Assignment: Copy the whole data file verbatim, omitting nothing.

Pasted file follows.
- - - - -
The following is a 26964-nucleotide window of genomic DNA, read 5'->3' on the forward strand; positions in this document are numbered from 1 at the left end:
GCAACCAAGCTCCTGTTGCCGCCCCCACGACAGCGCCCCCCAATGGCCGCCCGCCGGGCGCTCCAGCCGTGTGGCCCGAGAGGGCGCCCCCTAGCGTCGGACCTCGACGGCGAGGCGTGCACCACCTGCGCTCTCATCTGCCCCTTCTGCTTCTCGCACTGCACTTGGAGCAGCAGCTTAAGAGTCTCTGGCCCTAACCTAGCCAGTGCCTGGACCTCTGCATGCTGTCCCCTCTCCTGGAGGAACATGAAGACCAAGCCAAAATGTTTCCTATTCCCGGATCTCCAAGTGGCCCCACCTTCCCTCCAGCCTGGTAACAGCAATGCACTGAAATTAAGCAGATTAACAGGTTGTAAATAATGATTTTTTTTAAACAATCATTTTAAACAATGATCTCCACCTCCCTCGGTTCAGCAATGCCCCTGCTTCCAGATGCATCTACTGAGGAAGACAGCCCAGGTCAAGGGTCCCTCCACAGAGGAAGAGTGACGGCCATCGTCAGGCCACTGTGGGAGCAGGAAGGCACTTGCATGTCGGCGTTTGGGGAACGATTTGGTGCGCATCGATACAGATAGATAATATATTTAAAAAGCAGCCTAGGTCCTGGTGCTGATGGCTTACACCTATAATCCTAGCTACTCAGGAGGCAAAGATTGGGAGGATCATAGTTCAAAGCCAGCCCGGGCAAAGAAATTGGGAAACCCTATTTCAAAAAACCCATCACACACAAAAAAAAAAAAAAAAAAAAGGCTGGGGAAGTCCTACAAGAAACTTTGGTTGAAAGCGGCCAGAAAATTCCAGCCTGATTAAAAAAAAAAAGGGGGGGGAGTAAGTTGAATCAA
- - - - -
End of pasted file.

The following is a 26964-nucleotide window of genomic DNA, read 5'->3' on the forward strand; positions in this document are numbered from 1 at the left end:
GCAACCAAGCTCCTGTTGCCGCCCCCACGACAGCGCCCCCCAATGGCCGCCCGCCGGGCGCTCCAGCCGTGTGGCCCGAGAGGGCGCCCCCTAGCGTCGGACCTCGACGGCGAGGCGTGCACCACCTGCGCTCTCATCTGCCCCTTCTGCTTCTCGCACTGCACTTGGAGCAGCAGCTTAAGAGTCTCTGGCCCTAACCTAGCCAGTGCCTGGACCTCTGCATGCTGTCCCCTCTCCTGGAGGAACATGAAGACCAAGCCAAAATGTTTCCTATTCCCGGATCTCCAAGTGGCCCCACCTTCCCTCCAGCCTGGTAACAGCAATGCACTGAAATTAAGCAGATTAACAGGTTGTAAATAATGATTTTTTTTAAACAATCATTTTAAACAATGATCTCCACCTCCCTCGGTTCAGCAATGCCCCTGCTTCCAGATGCATCTACTGAGGAAGACAGCCCAGGTCAAGGGTCCCTCCACAGAGGAAGAGTGACGGCCATCGTCAGGCCACTGTGGGAGCAGGAAGGCACTTGCATGTCGGCGTTTGGGGAACGATTTGGTGCGCATCGATACAGATAGATAATATATTTAAAAAGCAGCCTAGGTCCTGGTGCTGATGGCTTACACCTATAATCCTAGCTACTCAGGAGGCAAAGATTGGGAGGATCATAGTTCAAAGCCAGCCCGGGCAAAGAAATTGGGAAACCCTATTTCAAAAAACCCATCACACACAAAAAAAAAAAAAAAAAAAAGGCTGGGGAAGTCCTACAAGAAACTTTGGTTGAAAGCGGCCAGAAAATTCCAGCCTGATTAAAAAAAAAAAGGGGGGGGAGTAAGTTGAATCAA